Chinese president visits New Zealand

By Tom Peters
10 December 2014

Chinese President Xi Jinping visited New Zealand last month following the G20 summit in Australia. Xi signed 10 agreements, mostly related to trade and investment, with Prime Minister John Key’s National Party government. The two leaders re-affirmed an agreement to increase annual two-way trade by 50 percent to $30 billion by 2020. Chinese business leaders in Xi’s delegation reached 17 commercial partnerships and agreements with NZ companies.

Xi’s visit was part of Beijing’s efforts to counter the US “pivot to Asia”—a strategy to militarily encircle and prepare for war against China in order to secure US hegemony over the Asia-Pacific region. Washington has strengthened military ties with countries throughout the region including Japan, Australia and the Philippines. US President Barack Obama delivered a bellicose speech while in Australia at the G20 summit, making clear that Washington would intensify its provocations against China.

The Chinese government is seeking to counter Washington by expanding aid, trade and investment in the Asia Pacific. According to analysis by the Australian National University, in just two weeks—from the opening of the Asia-Pacific Economic Cooperation summit on November 10 through Xi’s visits to Australia, New Zealand and Fiji—Beijing announced $70 billion in loans and infrastructure for the region.

Following the G20 summit President Xi signed a lucrative free trade deal with Australia and told the country’s parliament to be “on high alert for factors that may deprive us of peace”—an obvious reference to the US military build-up, which Canberra fully supports.

Before arriving in New Zealand, Xi published an “open letter” in local newspapers, noting that NZ was “the first developed country to have signed and implemented a free trade deal with China” six years ago. Since then NZ agricultural exports to China have grown rapidly and this year China became NZ’s number one trading partner.

Xi called for the two countries to pursue “even stronger co-operation in all fields.” He congratulated the Key government on its recent election to the UN Security Council and declared that Beijing was “ready to increase co-operation” with New Zealand in the UN, APEC, and the Pacific Islands Forum.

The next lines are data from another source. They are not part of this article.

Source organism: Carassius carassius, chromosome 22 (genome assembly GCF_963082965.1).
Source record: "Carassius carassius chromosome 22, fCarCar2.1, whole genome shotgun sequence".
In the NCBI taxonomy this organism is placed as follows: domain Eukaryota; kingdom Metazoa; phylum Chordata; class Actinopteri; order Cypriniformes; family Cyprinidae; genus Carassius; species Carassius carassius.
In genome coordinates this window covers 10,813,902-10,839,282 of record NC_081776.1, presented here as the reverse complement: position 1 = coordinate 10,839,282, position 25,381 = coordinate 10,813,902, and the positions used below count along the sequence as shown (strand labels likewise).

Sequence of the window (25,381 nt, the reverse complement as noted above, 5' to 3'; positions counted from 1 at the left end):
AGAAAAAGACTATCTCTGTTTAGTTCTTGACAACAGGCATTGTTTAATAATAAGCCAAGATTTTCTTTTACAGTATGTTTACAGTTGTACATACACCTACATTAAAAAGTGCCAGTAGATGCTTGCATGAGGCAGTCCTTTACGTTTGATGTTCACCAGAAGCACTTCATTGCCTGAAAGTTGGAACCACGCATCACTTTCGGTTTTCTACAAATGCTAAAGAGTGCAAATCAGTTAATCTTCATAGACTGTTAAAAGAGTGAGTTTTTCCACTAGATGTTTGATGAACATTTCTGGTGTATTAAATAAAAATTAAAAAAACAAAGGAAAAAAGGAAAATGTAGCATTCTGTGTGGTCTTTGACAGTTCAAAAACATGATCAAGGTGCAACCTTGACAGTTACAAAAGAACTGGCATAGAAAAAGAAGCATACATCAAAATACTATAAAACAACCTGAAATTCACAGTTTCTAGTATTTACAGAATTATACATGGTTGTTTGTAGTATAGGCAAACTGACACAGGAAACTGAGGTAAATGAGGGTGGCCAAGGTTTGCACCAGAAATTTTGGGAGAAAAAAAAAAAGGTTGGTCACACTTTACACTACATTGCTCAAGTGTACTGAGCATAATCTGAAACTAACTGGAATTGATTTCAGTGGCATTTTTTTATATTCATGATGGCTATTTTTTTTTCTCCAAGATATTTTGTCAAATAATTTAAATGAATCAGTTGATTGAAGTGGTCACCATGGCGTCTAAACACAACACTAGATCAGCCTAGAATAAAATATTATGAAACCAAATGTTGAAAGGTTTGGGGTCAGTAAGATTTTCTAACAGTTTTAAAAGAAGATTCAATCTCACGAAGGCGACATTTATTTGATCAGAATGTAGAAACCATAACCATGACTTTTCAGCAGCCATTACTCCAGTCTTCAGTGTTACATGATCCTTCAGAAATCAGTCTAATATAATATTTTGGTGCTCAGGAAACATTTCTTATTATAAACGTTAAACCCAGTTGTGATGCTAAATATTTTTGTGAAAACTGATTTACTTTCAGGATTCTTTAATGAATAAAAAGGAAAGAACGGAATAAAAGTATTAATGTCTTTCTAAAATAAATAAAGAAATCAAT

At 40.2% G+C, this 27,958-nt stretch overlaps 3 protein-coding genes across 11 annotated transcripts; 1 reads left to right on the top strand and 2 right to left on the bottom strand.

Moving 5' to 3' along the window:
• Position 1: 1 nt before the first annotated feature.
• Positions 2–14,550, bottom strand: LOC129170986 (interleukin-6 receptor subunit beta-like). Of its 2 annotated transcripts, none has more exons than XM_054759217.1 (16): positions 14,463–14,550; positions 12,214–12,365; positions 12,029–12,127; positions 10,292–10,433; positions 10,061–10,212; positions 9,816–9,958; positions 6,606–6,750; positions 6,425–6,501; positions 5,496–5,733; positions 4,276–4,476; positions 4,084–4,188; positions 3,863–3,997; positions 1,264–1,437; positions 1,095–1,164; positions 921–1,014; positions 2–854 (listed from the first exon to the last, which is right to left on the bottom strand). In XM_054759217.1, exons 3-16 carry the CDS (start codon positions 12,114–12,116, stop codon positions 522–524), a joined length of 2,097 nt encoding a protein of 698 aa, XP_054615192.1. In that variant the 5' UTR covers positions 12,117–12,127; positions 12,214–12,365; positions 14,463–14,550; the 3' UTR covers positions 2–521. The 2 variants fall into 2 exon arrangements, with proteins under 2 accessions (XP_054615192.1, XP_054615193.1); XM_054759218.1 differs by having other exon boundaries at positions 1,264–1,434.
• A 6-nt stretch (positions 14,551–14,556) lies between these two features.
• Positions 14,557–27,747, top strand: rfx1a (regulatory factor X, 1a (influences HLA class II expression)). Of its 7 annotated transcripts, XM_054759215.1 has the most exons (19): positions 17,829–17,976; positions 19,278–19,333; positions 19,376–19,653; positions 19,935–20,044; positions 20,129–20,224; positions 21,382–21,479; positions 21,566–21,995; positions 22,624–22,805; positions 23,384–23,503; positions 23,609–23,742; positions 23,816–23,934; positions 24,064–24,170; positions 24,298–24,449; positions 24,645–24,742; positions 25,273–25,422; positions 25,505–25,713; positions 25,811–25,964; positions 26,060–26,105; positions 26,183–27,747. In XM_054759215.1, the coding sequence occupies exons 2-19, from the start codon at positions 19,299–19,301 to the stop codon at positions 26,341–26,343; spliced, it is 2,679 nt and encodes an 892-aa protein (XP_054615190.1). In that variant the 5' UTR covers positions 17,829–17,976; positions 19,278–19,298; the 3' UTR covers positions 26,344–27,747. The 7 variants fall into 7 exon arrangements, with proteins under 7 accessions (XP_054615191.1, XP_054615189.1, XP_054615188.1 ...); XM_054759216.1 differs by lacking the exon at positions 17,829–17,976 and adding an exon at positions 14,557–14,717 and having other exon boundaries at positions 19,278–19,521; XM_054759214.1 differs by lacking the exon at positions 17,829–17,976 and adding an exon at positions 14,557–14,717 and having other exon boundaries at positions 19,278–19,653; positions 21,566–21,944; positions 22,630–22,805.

Xi’s visit highlighted tensions within New Zealand’s political establishment. While the National government has endorsed the US “pivot” and strengthened the military-intelligence alliance with Washington, it continues to focus on building economic relations with China. Ministers have repeatedly insisted that New Zealand does not need to “choose” between the two countries.

However, this balancing act has become increasingly difficult to maintain amid rising geo-political tensions and US pressure to fully commit to its militarist agenda. Since 2012 the government’s ties with China have come under sustained attack from the opposition Labour Party and its allies—the Greens, the right-wing populist NZ First and the Maori nationalist Mana Party. These parties and sections of the corporate media favour unconditional alignment with US imperialism against China.

This year the opposition and the media whipped up “corruption” scandals to force the resignation of two government ministers—Judith Collins and Maurice Williamson—who had close personal links to Chinese business figures.

New Zealand Herald business columnist Fran O’Sullivan wrote on November 22 that Xi’s visit was a “strategic” attempt to counter this anti-Chinese politics by forging stronger ties with the Key government. She noted that “the Chinese embassy is known to have been concerned at the stoking of anti-China sentiment at the beginning of the recent election campaign.”